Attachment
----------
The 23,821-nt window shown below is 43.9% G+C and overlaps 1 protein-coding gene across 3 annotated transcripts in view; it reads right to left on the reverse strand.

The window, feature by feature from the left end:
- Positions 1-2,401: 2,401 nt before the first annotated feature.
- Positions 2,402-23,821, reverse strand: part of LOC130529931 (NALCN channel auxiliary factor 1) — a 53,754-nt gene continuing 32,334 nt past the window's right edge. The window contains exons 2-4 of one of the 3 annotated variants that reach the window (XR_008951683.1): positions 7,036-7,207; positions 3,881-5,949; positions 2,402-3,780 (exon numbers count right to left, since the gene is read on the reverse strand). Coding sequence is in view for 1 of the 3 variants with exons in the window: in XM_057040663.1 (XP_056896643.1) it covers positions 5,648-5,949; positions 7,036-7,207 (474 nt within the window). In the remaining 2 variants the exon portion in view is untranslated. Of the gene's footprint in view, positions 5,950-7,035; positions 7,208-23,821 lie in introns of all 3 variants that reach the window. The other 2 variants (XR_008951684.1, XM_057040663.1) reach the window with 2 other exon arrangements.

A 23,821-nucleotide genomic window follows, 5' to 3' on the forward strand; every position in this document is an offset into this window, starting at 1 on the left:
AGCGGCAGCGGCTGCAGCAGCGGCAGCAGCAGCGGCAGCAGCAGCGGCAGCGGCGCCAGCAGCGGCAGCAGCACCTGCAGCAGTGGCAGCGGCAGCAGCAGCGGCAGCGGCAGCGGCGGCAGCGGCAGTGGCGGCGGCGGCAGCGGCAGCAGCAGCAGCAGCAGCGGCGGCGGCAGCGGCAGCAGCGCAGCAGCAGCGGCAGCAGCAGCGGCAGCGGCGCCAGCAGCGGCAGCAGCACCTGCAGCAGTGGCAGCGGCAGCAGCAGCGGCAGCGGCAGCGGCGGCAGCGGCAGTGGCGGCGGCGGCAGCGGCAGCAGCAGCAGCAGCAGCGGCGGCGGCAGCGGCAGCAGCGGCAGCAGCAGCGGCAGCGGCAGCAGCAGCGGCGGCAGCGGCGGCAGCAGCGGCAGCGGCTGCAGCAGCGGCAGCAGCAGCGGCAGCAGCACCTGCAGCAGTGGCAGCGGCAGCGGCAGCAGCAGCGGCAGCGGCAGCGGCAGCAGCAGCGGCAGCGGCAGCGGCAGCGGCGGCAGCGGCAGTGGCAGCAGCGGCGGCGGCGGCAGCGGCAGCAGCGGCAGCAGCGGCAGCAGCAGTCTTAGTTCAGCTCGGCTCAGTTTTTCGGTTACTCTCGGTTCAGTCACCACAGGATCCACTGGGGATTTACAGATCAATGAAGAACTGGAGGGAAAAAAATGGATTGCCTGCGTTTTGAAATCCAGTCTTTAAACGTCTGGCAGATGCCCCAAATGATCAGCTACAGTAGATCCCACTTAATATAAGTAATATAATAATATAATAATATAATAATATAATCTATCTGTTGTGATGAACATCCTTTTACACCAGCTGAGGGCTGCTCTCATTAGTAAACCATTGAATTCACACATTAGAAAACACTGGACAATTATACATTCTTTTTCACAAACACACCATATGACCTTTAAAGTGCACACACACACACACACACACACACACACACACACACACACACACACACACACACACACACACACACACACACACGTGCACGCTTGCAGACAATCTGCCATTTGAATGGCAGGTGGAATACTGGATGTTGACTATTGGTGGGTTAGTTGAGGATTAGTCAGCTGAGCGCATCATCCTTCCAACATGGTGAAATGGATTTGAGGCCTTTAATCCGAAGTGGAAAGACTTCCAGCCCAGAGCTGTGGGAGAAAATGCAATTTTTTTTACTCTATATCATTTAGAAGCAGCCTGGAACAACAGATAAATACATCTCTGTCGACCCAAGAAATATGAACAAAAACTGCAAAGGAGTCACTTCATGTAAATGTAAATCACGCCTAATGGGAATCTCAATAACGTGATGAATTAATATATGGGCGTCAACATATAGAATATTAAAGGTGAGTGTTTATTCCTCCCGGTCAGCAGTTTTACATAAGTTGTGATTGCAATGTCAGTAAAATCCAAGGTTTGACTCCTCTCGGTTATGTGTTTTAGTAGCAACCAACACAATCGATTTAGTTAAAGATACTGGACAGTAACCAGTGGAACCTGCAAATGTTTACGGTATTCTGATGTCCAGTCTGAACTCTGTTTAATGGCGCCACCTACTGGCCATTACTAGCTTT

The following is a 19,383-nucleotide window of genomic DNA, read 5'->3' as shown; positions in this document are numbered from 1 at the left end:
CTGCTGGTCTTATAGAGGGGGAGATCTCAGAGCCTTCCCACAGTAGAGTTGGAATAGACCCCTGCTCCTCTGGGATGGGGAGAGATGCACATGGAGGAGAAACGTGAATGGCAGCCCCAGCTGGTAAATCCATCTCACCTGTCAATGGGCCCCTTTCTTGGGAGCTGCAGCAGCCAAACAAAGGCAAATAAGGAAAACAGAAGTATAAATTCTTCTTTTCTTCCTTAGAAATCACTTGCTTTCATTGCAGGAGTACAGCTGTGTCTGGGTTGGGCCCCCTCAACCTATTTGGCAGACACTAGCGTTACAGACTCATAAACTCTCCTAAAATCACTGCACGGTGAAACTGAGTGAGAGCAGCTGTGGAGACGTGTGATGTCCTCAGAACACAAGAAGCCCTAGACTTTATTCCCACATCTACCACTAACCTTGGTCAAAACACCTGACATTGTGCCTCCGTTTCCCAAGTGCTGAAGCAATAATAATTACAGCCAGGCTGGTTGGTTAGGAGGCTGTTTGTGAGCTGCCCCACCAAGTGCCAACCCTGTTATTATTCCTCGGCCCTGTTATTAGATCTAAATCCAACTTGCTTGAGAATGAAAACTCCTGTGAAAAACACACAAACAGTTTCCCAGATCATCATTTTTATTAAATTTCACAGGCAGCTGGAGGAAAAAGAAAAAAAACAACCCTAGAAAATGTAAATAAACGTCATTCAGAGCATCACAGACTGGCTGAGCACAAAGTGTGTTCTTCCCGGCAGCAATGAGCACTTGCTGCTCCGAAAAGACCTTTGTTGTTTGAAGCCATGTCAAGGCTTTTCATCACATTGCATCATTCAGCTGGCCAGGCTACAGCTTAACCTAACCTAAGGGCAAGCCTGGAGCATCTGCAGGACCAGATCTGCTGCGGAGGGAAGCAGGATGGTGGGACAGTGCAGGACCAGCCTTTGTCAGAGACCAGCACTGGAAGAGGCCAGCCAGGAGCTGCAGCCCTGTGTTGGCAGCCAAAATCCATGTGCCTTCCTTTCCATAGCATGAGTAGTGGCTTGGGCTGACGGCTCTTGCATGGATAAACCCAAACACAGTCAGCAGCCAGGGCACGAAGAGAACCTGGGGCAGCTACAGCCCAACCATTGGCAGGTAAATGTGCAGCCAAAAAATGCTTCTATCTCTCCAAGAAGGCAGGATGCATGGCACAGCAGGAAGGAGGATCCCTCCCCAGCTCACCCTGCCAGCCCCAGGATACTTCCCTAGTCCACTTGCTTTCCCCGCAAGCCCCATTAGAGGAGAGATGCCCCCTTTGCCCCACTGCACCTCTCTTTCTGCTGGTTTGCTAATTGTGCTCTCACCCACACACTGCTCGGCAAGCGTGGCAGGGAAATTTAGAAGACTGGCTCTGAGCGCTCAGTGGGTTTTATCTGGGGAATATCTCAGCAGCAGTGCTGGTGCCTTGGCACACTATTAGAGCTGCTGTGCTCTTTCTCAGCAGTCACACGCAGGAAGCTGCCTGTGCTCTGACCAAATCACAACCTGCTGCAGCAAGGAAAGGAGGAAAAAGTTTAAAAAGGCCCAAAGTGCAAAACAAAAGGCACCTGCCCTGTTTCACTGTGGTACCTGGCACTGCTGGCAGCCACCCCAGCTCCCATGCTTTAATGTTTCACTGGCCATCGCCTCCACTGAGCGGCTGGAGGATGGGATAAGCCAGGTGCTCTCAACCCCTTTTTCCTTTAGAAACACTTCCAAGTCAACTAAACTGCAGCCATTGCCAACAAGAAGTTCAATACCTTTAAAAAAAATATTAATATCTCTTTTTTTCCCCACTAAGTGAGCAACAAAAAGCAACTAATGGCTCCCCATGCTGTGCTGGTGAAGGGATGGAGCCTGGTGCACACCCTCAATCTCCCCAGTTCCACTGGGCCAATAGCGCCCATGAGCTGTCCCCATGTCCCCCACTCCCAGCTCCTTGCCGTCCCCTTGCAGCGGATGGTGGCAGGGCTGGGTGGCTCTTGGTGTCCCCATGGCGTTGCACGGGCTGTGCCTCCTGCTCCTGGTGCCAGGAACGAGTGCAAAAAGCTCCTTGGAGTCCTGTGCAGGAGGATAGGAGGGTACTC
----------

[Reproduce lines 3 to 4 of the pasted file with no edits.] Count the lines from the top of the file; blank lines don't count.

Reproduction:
- Positions 1-2,401: 2,401 nt before the first annotated feature.
- Positions 2,402-23,821, reverse strand: part of LOC130529931 (NALCN channel auxiliary factor 1) — a 53,754-nt gene continuing 32,334 nt past the window's right edge. The window contains exons 2-4 of one of the 3 annotated variants that reach the window (XR_008951683.1): positions 7,036-7,207; positions 3,881-5,949; positions 2,402-3,780 (exon numbers count right to left, since the gene is read on the reverse strand). Coding sequence is in view for 1 of the 3 variants with exons in the window: in XM_057040663.1 (XP_056896643.1) it covers positions 5,648-5,949; positions 7,036-7,207 (474 nt within the window). In the remaining 2 variants the exon portion in view is untranslated. Of the gene's footprint in view, positions 5,950-7,035; positions 7,208-23,821 lie in introns of all 3 variants that reach the window. The other 2 variants (XR_008951684.1, XM_057040663.1) reach the window with 2 other exon arrangements.